Thursday, August 6, 2015

Why is Jammeh suddenly acting nice towards former American Ambassador Joseph Stafford

Former Ambassador now Charge d'Affairs Stafford and Jammeh
When the former Ambassador to The Gambia, Joseph Stafford, currently serving as Charge d'Affairs, tour of duty came to an end and he tried to beg leave of the president of his Host country as dictated by diplomatic protocol, Jammeh refused to receive him.  He settled for Gambia's vice president. That was 2005.

Fast forward to almost a decade to the day, in 2015, the same Joseph Stafford, now retired and taken out of retirement to hold the fort while a substantive Ambassador is going through the confirmation process,  is now being royally received at State House by one of Africa's most corrupt and brutal leader to earn his country -The Gambia - The North Korea of Africa.

Why the sudden change in attitude towards the United States by a country with one of the worst human rights record in Africa, if not the world, and where anti-American and anti-Western rhetoric flourishes because the U.S. and the E.U's constant poor assessment of the country's deteriorating human rights environment.

Both the United States Department of State and the European Union's External Relations Department have regularly cited human rights violations that culminated in the EU's 17 - point demand to the government of Yaya Jammeh to address the severe deficiencies in its prison facilities which are congested, filthy and act as torture chambers.  The judiciary came under heavy criticism as well from the EU for its lack of due process and acting in cahoots with the executive branch in the execution of its judicial functions which calls for fundamental changes.

The security services, especially the notorious National Intelligence Agency (NIA) and the police, also came under fire from not only the EU by also from the United Nation's Human Rights Commission who accused the authorities in Banjul of "arresting first and then investigating" thus denying the accused the constitutional guarantee of not detaining anyone beyond 72 hours without charge.

As a result of these, and other violations involving the rights of members of the LGBT community in the Gambia who are constantly and personally threatened by the Gambian dictator, the EU suspended disbursement of much-needed development assistance funds amounting to approximately $ 36 million.  The resultant effect of such an action is the worsening of the country's balance of payment, further plunging the economy into a free fall.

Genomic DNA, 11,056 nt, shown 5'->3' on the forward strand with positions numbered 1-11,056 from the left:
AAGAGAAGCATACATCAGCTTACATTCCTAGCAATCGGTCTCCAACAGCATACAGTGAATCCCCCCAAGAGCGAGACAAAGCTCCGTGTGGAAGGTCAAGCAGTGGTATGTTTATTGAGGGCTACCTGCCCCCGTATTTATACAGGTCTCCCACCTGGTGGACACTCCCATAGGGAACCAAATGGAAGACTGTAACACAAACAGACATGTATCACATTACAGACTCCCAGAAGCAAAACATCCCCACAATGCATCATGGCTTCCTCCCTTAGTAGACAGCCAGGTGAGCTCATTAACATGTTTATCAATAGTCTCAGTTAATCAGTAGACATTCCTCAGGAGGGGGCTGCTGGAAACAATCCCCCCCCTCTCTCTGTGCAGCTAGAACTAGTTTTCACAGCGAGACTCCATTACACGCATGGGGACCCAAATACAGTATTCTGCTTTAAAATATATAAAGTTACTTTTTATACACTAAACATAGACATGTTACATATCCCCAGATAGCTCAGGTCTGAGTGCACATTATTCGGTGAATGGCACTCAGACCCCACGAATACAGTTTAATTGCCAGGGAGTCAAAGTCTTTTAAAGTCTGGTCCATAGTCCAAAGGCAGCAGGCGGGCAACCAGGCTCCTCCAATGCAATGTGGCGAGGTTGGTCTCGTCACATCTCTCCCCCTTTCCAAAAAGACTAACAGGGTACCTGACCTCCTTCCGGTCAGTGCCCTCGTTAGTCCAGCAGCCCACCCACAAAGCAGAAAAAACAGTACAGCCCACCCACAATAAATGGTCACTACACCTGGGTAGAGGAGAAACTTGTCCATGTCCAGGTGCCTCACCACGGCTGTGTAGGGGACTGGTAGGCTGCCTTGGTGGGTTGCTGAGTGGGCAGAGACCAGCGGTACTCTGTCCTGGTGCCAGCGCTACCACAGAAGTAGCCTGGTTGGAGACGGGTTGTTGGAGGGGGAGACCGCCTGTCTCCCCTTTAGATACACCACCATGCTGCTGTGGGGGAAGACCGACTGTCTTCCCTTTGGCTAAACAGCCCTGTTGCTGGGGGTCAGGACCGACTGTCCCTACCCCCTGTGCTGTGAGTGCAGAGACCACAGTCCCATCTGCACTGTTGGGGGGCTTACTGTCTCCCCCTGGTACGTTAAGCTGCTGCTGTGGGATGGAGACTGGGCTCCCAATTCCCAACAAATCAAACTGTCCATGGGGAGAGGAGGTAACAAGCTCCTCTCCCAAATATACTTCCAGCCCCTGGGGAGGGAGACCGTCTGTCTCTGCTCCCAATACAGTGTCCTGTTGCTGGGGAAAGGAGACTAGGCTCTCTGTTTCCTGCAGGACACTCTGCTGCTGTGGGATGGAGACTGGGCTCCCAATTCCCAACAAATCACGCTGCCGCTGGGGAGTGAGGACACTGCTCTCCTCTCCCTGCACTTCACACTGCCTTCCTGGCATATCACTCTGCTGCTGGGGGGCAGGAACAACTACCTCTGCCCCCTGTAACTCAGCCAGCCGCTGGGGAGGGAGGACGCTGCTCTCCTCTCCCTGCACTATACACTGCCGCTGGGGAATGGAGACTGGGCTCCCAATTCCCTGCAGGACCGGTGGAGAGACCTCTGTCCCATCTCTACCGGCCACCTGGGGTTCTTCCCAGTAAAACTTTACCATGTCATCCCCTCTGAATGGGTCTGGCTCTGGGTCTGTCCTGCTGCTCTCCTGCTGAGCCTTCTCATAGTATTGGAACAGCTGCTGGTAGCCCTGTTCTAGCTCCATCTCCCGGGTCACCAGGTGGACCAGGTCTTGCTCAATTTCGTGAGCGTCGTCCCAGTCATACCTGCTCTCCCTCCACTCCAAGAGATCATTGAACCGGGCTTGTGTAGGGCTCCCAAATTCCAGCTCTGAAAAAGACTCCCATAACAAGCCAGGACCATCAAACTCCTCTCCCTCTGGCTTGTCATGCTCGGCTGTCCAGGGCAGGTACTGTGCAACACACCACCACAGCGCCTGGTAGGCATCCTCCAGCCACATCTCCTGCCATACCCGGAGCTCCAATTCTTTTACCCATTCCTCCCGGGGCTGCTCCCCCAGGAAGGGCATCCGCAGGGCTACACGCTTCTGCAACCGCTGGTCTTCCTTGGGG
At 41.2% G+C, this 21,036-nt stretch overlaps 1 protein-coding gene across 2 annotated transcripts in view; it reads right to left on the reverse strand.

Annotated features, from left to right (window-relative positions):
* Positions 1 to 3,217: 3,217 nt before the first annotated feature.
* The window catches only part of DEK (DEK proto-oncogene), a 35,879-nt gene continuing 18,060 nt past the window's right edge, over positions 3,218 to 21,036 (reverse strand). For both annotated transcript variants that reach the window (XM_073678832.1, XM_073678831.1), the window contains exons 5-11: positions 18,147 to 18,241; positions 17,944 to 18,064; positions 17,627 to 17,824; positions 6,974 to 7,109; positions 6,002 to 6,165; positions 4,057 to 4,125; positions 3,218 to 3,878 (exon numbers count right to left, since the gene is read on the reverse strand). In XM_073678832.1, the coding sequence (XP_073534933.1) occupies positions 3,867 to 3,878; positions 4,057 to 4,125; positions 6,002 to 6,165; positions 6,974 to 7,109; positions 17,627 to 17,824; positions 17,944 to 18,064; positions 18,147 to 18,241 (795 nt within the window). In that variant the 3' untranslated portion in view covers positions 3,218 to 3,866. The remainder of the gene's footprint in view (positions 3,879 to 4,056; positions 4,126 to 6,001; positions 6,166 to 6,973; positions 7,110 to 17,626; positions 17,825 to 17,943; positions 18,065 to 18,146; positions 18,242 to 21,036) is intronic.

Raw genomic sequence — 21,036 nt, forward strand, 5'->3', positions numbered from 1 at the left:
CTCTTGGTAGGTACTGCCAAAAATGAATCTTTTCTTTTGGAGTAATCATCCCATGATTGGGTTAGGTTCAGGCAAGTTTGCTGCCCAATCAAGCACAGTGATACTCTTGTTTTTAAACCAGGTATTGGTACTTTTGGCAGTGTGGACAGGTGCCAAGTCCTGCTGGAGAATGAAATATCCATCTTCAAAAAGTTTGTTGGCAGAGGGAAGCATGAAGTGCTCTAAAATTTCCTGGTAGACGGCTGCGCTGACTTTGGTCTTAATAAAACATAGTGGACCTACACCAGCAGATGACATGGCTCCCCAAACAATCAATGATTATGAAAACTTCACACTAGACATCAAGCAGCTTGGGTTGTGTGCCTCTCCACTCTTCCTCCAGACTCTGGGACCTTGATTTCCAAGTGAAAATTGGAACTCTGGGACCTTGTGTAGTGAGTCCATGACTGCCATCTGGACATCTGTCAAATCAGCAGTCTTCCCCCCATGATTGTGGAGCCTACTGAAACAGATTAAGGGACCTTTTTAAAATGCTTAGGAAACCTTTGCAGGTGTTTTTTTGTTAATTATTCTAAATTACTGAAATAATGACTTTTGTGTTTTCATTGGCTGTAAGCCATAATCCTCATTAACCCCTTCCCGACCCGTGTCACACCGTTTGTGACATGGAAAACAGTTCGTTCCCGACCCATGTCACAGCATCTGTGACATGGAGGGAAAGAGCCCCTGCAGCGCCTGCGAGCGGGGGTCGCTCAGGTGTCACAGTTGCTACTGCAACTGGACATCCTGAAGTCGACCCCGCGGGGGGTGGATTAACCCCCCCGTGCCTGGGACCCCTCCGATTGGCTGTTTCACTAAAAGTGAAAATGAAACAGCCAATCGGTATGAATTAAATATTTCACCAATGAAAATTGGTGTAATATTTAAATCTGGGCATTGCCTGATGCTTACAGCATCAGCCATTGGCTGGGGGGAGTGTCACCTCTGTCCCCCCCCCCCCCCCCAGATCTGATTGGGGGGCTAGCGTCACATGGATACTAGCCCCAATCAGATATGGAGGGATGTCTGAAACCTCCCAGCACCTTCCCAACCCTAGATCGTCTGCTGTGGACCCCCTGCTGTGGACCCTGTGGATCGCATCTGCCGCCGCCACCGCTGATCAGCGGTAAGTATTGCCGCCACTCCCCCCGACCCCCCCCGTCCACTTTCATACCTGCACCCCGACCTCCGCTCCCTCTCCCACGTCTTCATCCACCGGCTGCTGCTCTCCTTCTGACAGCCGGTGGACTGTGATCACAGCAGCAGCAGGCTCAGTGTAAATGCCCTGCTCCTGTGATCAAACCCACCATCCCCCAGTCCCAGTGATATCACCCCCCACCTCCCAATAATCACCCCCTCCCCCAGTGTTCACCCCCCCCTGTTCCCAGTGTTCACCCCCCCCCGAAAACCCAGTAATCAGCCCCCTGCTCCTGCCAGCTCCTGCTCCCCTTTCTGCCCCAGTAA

The regime needs money to prevent total collapse of the economy.  The International Monetary Fund stepped in after the regime promised to follow prudent fiscal policy that the Fund had been recommending for a very long time.  Limiting domestic borrowing to 1% of GDP that the Fund was promised is probably already violated given the established pattern of domestic borrowing the regime has grown used to.

The United States became visibly active on the diplomatic only after the violent treatment of the LGBT community in The Gambia following rampant arrests, detentions and tortures of those identified as gays or lesbians by informers of the regime.  It was only after the LGBT communities in the United States started raising concerns and demanding action from the Obama Administration that they have all being removed from detention and subsequently charged with "aggravated homosexuality", discharged and released by the courts - courts that that instructions from Jammeh rather than dispensing justice independent of the executive.

The Gambian dictator is clearly under tremendous pressure from several sources, the least of which is the United States and thus the imperative to  go on a diplomatic charm offensive.  Ambassador Joseph Stafford, someone I am proud to call a friend, and who was refused audience with and by Jammeh, is now being decorated by the very same Jammeh.

If I were Jammeh, I'd probably be acting nice to America, and to my friend as well, to avert being slapped with a travel ban to add to my woes. We hope America will not buy the bail of goods the dictator is trying to sell.  We hope the same applies to the European Union as well with regards to the blocked funds.  Yaya Jammeh is a menace to Gambian society, to the regional peace and an unreliable partner to both the United States and western European countries.